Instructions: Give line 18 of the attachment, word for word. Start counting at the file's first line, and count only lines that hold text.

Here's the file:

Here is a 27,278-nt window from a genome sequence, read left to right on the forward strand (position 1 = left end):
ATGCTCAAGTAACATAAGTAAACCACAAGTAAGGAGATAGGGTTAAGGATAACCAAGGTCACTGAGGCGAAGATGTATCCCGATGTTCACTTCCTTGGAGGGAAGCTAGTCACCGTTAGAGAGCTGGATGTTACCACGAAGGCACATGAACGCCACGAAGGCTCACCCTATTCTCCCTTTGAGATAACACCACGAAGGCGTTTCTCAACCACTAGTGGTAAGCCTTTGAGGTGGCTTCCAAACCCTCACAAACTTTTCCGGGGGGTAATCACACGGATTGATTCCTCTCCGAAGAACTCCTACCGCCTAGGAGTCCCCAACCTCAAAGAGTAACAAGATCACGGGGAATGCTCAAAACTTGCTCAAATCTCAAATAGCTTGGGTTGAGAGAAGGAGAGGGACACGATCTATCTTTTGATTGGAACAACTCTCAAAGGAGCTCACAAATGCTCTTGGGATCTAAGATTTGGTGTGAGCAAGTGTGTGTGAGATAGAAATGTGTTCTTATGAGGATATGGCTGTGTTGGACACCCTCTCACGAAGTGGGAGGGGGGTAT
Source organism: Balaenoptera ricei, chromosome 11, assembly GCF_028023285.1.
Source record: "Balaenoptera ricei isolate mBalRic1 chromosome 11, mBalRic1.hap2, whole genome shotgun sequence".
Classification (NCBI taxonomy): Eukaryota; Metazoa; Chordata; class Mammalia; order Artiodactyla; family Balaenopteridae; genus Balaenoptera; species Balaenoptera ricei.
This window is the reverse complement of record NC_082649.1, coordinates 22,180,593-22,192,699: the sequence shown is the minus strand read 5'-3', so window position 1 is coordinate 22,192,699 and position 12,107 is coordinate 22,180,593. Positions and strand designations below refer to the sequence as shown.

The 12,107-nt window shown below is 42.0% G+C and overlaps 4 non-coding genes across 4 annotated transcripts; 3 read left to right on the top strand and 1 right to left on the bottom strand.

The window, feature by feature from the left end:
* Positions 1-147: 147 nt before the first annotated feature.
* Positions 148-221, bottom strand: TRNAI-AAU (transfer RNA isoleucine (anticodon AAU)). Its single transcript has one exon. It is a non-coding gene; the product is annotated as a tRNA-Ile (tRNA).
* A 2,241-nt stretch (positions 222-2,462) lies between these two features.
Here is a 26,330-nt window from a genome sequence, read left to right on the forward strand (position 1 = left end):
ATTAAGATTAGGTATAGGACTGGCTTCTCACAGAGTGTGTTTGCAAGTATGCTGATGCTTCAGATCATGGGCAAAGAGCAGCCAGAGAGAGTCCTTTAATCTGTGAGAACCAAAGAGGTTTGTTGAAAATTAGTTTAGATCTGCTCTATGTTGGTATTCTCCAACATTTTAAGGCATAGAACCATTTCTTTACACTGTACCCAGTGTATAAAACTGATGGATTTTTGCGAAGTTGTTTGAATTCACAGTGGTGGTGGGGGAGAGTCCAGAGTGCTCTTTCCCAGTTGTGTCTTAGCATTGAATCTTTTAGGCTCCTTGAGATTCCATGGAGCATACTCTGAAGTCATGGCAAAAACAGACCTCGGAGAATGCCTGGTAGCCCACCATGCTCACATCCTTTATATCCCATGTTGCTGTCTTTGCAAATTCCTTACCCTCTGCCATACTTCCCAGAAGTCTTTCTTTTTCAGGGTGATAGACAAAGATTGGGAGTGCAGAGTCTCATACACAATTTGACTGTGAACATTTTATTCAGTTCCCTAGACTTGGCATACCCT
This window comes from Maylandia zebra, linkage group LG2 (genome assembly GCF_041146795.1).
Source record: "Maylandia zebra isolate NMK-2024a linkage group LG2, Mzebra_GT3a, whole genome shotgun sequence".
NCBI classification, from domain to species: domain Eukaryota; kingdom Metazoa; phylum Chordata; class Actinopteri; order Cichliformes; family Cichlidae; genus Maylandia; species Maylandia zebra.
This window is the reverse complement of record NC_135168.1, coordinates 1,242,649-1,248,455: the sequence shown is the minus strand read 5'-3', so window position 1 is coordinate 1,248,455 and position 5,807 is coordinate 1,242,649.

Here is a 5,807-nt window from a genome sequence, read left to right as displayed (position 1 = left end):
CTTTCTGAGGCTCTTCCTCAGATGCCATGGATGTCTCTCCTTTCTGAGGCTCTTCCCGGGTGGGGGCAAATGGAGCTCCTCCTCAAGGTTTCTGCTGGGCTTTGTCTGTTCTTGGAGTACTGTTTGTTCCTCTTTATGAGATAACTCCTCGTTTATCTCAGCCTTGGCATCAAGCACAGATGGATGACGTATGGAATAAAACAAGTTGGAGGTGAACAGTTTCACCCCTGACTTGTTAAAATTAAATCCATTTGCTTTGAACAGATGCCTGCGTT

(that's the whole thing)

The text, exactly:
Here is a 5,807-nt window from a genome sequence, read left to right as displayed (position 1 = left end):